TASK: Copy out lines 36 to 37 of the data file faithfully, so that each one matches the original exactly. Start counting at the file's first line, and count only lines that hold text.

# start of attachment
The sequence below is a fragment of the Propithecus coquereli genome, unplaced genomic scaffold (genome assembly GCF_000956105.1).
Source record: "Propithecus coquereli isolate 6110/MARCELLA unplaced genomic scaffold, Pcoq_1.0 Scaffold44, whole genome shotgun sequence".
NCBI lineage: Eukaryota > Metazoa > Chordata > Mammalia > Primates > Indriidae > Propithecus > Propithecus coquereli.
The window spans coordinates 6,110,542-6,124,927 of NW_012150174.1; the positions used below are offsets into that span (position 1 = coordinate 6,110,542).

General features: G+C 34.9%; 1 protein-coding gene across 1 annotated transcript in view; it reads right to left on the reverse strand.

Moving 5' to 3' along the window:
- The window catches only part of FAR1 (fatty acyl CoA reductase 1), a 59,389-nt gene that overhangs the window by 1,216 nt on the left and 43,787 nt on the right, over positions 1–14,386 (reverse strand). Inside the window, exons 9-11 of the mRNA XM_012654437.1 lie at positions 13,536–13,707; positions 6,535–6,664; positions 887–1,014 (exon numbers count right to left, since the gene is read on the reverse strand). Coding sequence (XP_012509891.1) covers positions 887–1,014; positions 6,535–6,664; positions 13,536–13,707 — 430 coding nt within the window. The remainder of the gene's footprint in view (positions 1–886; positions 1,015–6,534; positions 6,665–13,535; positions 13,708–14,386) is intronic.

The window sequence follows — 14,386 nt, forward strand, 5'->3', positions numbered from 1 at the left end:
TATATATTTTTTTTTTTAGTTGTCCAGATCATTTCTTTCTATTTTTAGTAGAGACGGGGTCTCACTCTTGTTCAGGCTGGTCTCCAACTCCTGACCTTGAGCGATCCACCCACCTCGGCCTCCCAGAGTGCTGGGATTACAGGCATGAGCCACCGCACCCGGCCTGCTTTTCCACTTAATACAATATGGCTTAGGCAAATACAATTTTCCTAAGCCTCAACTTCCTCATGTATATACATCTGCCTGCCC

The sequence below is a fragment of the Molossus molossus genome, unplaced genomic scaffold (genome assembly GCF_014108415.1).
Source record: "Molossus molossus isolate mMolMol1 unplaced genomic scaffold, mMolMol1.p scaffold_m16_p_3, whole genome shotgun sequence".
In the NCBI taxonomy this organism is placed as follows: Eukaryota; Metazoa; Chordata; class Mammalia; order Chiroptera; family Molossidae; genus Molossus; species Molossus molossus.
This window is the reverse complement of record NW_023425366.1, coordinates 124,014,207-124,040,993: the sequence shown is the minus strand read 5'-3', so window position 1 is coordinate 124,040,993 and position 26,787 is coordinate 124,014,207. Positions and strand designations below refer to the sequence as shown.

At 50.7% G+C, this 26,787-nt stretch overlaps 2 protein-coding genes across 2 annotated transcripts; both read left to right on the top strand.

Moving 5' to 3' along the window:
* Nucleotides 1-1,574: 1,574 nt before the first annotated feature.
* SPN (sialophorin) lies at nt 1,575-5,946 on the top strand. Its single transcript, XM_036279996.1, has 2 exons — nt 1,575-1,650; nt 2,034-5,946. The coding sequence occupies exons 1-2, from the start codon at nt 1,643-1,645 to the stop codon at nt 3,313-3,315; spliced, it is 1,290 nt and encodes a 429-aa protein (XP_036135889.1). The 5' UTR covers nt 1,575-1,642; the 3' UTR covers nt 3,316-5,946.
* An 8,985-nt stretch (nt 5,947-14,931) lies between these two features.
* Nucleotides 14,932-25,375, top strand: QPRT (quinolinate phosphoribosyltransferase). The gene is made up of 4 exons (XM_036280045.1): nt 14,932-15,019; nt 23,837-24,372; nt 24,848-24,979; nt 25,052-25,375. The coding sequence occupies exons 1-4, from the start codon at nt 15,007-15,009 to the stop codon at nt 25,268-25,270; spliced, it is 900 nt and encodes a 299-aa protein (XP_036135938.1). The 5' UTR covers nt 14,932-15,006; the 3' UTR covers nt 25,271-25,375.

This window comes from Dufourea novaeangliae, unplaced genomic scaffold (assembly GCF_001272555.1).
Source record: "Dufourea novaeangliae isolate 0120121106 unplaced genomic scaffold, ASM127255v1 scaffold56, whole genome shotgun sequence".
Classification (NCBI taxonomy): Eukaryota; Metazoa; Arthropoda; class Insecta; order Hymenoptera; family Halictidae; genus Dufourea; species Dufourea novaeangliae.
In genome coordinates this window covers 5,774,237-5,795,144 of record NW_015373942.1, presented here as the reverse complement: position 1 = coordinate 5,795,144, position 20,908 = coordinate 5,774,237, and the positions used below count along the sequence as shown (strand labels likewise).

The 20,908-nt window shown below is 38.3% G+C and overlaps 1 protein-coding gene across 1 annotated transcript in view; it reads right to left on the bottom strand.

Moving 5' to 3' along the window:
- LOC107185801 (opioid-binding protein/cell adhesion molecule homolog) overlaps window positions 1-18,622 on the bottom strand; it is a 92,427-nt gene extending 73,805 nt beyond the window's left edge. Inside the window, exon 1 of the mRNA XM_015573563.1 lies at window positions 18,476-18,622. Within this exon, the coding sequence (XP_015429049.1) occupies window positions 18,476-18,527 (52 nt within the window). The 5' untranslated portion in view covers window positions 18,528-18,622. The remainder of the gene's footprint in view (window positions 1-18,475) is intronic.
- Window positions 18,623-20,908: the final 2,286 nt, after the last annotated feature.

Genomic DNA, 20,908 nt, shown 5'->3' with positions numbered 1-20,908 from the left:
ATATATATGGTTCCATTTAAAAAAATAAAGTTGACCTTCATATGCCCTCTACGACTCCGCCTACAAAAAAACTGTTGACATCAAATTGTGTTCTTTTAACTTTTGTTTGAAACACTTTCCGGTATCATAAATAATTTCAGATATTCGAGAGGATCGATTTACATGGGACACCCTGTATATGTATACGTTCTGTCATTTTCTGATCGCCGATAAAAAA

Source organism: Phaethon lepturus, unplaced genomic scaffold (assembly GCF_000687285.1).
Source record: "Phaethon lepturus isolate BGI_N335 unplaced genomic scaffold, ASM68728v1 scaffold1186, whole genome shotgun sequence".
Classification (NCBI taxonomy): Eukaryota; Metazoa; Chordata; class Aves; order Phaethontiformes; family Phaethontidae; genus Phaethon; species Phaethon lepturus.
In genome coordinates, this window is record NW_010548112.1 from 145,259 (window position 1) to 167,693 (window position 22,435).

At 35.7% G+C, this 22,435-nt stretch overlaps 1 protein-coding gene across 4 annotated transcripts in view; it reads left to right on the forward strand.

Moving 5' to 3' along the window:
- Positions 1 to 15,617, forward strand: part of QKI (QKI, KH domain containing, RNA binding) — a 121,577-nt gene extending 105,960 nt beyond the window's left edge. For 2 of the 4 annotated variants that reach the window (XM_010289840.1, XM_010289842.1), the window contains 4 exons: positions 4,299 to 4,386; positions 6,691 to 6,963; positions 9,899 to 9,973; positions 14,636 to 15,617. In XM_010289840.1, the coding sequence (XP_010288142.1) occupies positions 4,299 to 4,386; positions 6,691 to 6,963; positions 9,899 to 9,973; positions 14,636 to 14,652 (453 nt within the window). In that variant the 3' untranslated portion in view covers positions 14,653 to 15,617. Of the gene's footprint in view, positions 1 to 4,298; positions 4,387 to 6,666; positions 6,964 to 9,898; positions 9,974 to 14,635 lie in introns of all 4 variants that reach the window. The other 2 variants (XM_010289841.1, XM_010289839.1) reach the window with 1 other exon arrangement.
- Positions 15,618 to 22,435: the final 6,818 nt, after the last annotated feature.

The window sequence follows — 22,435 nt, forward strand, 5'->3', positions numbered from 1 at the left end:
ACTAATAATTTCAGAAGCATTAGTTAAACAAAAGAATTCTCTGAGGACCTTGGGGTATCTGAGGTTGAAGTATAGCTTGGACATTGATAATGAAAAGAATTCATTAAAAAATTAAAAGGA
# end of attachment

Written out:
- Positions 1 to 15,617, forward strand: part of QKI (QKI, KH domain containing, RNA binding) — a 121,577-nt gene extending 105,960 nt beyond the window's left edge. For 2 of the 4 annotated variants that reach the window (XM_010289840.1, XM_010289842.1), the window contains 4 exons: positions 4,299 to 4,386; positions 6,691 to 6,963; positions 9,899 to 9,973; positions 14,636 to 15,617. In XM_010289840.1, the coding sequence (XP_010288142.1) occupies positions 4,299 to 4,386; positions 6,691 to 6,963; positions 9,899 to 9,973; positions 14,636 to 14,652 (453 nt within the window). In that variant the 3' untranslated portion in view covers positions 14,653 to 15,617. Of the gene's footprint in view, positions 1 to 4,298; positions 4,387 to 6,666; positions 6,964 to 9,898; positions 9,974 to 14,635 lie in introns of all 4 variants that reach the window. The other 2 variants (XM_010289841.1, XM_010289839.1) reach the window with 1 other exon arrangement.
- Positions 15,618 to 22,435: the final 6,818 nt, after the last annotated feature.